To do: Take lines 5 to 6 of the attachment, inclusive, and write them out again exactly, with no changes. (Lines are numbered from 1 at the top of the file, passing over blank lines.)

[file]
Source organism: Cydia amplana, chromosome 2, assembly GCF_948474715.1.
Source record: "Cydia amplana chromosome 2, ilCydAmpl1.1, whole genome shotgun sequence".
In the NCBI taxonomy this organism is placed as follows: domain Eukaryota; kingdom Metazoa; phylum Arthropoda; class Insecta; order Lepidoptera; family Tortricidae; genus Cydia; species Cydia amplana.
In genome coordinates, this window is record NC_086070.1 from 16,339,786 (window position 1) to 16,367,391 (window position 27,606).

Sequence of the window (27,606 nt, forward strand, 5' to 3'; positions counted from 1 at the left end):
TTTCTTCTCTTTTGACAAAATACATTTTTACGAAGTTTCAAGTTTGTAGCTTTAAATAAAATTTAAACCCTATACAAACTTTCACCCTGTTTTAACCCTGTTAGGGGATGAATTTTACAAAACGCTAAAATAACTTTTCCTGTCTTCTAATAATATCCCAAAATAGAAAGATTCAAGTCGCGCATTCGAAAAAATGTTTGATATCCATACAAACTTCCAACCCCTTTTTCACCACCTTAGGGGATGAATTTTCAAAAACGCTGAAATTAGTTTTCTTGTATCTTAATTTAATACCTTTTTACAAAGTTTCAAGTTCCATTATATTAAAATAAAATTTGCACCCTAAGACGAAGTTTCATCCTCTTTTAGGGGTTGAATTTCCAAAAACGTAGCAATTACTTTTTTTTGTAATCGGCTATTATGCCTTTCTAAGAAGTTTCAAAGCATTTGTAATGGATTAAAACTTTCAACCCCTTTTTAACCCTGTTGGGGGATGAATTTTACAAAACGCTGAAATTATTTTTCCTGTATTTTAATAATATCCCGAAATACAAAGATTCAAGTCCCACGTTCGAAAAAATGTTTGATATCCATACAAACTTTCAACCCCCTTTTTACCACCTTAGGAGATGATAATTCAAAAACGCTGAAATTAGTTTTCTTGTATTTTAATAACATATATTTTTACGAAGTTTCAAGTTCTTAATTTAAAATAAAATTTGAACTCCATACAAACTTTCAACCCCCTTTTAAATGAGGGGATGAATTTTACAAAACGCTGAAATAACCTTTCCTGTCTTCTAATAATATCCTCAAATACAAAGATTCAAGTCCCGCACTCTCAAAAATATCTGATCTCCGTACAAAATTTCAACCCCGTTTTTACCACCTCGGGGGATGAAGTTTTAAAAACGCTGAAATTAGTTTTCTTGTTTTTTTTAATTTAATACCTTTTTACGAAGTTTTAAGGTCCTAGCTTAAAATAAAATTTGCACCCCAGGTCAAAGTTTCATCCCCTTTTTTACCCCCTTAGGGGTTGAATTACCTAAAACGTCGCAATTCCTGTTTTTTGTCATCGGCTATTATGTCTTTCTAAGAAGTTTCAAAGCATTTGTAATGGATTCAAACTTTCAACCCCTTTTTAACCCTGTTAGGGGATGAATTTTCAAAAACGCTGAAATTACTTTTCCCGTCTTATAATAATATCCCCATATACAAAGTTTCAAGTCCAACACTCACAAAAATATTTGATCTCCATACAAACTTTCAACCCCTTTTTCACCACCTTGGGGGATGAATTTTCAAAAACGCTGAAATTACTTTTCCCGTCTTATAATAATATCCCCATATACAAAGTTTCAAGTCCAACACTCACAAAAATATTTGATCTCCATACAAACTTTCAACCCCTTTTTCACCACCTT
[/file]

Sequence of the window (27,606 nt, forward strand, 5' to 3'; positions counted from 1 at the left end):
TTTCTTCTCTTTTGACAAAATACATTTTTACGAAGTTTCAAGTTTGTAGCTTTAAATAAAATTTAAACCCTATACAAACTTTCACCCTGTTTTAACCCTGTTAGGGGATGAATTTTACAAAACGCTAAAATAACTTTTCCTGTCTTCTAATAATATCCCAAAATAGAAAGATTCAAGTCGCGCATTCGAAAAAATGTTTGATATCCATACAAACTTCCAACCCCTTTTTCACCACCTTAGGGGATGAATTTTCAAAAACGCTGAAATTAGTTTTCTTGTATCTTAATTTAATACCTTTTTACAAAGTTTCAAGTTCCATTATATTAAAATAAAATTTGCACCCTAAGACGAAGTTTCATCCTCTTTTAGGGGTTGAATTTCCAAAAACGTAGCAATTACTTTTTTTTGTAATCGGCTATTATGCCTTTCTAAGAAGTTTCAAAGCATTTGTAATGGATTAAAACTTTCAACCCCTTTTTAACCCTGTTGGGGGATGAATTTTACAAAACGCTGAAATTATTTTTCCTGTATTTTAATAATATCCCGAAATACAAAGATTCAAGTCCCACGTTCGAAAAAATGTTTGATATCCATACAAACTTTCAACCCCCTTTTTACCACCTTAGGAGATGATAATTCAAAAACGCTGAAATTAGTTTTCTTGTATTTTAATAACATATATTTTTACGAAGTTTCAAGTTCTTAATTTAAAATAAAATTTGAACTCCATACAAACTTTCAACCCCCTTTTAAATGAGGGGATGAATTTTACAAAACGCTGAAATAACCTTTCCTGTCTTCTAATAATATCCTCAAATACAAAGATTCAAGTCCCGCACTCTCAAAAATATCTGATCTCCGTACAAAATTTCAACCCCGTTTTTACCACCTCGGGGGATGAAGTTTTAAAAACGCTGAAATTAGTTTTCTTGTTTTTTTTAATTTAATACCTTTTTACGAAGTTTTAAGGTCCTAGCTTAAAATAAAATTTGCACCCCAGGTCAAAGTTTCATCCCCTTTTTTACCCCCTTAGGGGTTGAATTACCTAAAACGTCGCAATTCCTGTTTTTTGTCATCGGCTATTATGTCTTTCTAAGAAGTTTCAAAGCATTTGTAATGGATTCAAACTTTCAACCCCTTTTTAACCCTGTTAGGGGATGAATTTTCAAAAACGCTGAAATTACTTTTCCCGTCTTATAATAATATCCCCATATACAAAGTTTCAAGTCCAACACTCACAAAAATATTTGATCTCCATACAAACTTTCAACCCCTTTTTCACCACCTTGGGGGATGAATTTTCAAAAACGCTGAAATTACTTTTCCCGTCTTATAATAATATCCCCATATACAAAGTTTCAAGTCCAACACTCACAAAAATATTTGATCTCCATACAAACTTTCAACCCCTTTTTCACCACCTT